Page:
The First Alternative Co-op is the area’s only true grocery store, but is located somewhat far from many existing neighborhoods. There is also an existing perception of the Co-op as being expensive. While some attempts have been made to compare prices of staple foods between the Co-op and other chain groceries, it is difficult to compare the two as their methods and business models are quite different. Some prices at the Co-op are higher by nature of the products they carry and from where they source them, a concern with quality and locality not always shared by national chain stores.
Speaking with Rebecka Weinsteiger about the possibilities of a chain grocery versus a possible second Co-op location, she thinks getting “an affordable grocery store… is the most important thing we can get into our neighborhood town center.”
“That being said,” she continued, “there’s no promises on making that happen.”
Her description was similar to Traber’s, in that larger chain stores don’t believe South Corvallis has enough density to justify a new location. Weinsteiger added that the kinds of groceries that would move into the neighborhood town center are “small-footprint” stores like Trader Joe’s, while some people are hoping for a large Winco location in South Corvallis. Weinsteiger doesn’t think that would be possible for the time being, given how zoning laws work and where chains like Winco are willing to locate stores.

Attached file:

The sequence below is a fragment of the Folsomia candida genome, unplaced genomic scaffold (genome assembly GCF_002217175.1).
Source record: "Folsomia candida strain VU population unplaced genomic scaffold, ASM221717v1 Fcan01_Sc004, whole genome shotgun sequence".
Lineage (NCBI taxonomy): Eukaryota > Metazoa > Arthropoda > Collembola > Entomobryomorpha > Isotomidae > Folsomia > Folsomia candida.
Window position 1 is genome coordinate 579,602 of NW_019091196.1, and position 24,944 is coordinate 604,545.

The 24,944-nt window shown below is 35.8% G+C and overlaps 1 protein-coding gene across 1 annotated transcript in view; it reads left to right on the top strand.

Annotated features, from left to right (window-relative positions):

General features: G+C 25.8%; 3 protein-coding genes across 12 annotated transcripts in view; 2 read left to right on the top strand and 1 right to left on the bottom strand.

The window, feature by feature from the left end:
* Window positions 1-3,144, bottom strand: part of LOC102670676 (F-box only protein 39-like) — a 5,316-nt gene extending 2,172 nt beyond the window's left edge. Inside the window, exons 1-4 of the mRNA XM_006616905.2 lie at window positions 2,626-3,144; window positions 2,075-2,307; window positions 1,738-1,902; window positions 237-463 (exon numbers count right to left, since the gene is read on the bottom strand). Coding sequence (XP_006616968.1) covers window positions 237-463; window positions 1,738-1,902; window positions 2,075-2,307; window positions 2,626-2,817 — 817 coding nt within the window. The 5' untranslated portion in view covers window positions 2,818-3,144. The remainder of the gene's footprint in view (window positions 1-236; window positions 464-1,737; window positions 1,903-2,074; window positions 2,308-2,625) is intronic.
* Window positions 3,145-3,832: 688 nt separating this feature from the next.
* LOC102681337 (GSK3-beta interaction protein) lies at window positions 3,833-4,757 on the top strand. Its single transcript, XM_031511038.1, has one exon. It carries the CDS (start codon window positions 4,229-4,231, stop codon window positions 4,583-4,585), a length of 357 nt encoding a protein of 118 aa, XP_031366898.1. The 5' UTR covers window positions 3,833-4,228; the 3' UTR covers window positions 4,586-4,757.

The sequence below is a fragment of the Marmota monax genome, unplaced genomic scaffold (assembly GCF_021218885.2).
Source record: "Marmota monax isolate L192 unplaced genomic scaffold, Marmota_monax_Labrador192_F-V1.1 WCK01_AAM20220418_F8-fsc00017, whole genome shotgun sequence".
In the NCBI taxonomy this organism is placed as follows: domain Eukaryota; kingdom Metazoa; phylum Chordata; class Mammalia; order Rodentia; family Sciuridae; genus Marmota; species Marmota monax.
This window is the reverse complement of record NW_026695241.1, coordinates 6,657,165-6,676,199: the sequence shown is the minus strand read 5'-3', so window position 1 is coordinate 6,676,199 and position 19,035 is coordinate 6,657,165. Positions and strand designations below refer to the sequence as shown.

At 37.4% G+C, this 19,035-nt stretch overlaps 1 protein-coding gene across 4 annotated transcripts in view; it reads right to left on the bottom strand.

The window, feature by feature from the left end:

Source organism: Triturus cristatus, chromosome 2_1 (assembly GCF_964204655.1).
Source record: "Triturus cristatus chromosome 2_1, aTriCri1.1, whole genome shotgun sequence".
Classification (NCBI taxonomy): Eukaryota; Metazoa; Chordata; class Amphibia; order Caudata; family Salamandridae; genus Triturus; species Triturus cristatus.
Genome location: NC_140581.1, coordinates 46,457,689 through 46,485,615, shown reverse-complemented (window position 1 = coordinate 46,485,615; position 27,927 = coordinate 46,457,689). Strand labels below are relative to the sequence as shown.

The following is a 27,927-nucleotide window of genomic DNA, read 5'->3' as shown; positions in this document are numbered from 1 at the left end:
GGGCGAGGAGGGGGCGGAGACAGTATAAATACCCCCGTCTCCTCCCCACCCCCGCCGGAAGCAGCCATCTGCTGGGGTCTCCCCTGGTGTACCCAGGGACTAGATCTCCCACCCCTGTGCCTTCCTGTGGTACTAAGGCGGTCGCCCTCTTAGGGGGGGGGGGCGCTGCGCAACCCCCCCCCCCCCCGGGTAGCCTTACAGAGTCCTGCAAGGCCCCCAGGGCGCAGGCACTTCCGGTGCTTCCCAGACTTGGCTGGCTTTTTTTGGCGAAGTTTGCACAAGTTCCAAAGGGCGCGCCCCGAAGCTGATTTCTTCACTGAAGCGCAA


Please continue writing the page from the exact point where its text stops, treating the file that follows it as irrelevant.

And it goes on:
“What’s really exciting,” she said, “is that there’s a grocery store in South Corvallis that’s been here for 50 years, serving the needs of its community.”
Weinsteiger thinks that the Co-op, which she believes is “built on the principle of providing for their neighborhoods,” is aware that they have an opportunity to do just that. She hopes that he Co-op can become the affordable grocery store South Corvallis has dreamed of.
The issue of rising rents is a citywide problem, but particularly brought into focus by the neighborhoods of South Corvallis, which frequently serve to house those who work in Corvallis (or want to), but who cannot afford to live there. Mayor Traber said that experience from around the country tells us bringing any new development into a predominantly low-income area can pose the risk of gentrification. New housing is more expensive, and can be rented at a higher price.
“This causes existing housing to want to raise their prices,” Traber said, “or to evict people, do some renovations, and charge higher rents because it looks like there’s a bigger return on it.”